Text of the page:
by the way, where would that extra bit of interest money flow to anyway? In commerical banks as extra reserve when they received it from the govt?

cheers

After giving the government money the FED will re-sell some of these bonds. Given the bonds are sold at a discount to their face value and I believe also pay interest (A coupon) money will be injected into the economy once the bonds reach maturity.
 
  • #16
DrClapeyron
The Fed controls interest rates (on US Securities) buy choosing to purchase or sell US Securities. Low interest rates have corresponded to rising oil prices in which it became easier to borrow from the Fed, and a housing boom created a large outflow of American dollars. As oil prices began to push down, interest rate have been expected to rise making it more difficult to lend and corresponding to a housing decline.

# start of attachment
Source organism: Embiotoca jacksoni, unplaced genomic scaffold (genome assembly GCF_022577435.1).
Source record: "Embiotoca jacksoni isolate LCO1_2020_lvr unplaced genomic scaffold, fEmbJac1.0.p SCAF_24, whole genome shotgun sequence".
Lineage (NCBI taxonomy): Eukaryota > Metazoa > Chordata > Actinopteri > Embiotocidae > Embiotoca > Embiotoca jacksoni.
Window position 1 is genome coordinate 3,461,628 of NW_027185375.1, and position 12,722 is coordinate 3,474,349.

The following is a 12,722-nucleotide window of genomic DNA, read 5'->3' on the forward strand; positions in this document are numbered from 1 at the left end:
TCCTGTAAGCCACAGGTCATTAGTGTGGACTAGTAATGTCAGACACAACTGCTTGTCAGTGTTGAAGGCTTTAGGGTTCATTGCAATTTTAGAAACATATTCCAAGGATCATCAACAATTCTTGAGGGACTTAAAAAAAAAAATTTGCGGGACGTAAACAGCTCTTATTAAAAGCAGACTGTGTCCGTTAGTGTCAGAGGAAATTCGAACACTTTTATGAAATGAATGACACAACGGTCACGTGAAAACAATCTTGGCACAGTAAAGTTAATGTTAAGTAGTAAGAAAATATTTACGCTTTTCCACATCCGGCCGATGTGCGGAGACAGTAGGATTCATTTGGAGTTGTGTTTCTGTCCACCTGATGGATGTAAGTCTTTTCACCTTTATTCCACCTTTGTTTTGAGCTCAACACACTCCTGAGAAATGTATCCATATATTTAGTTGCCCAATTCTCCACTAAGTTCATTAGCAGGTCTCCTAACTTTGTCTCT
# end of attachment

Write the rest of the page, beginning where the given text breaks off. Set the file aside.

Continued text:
• #17
mgb_phys
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1) how often does the govt. pay back that debt?
Basically never - the Bank of England is a loan the goverment took out in the 1600s and is still paying back.

2) does our govt. need to pay interest to the FDR when it is paying off that debt?
Yes it pays interest on treasury bonds that someone buys as an investment.

3) so, how would the govt. repay its debt... mainly taxes? or privatisations of govt. utilities etc?
You can have a surplus because of a booming economy (more tax), privatisiations or selling things like RF spectrum (the 3G auctions) or mineral rights. You can then decide to spend that money on paying off some debt, buying stuff (weapons) or giving a tax break - depending on your politics.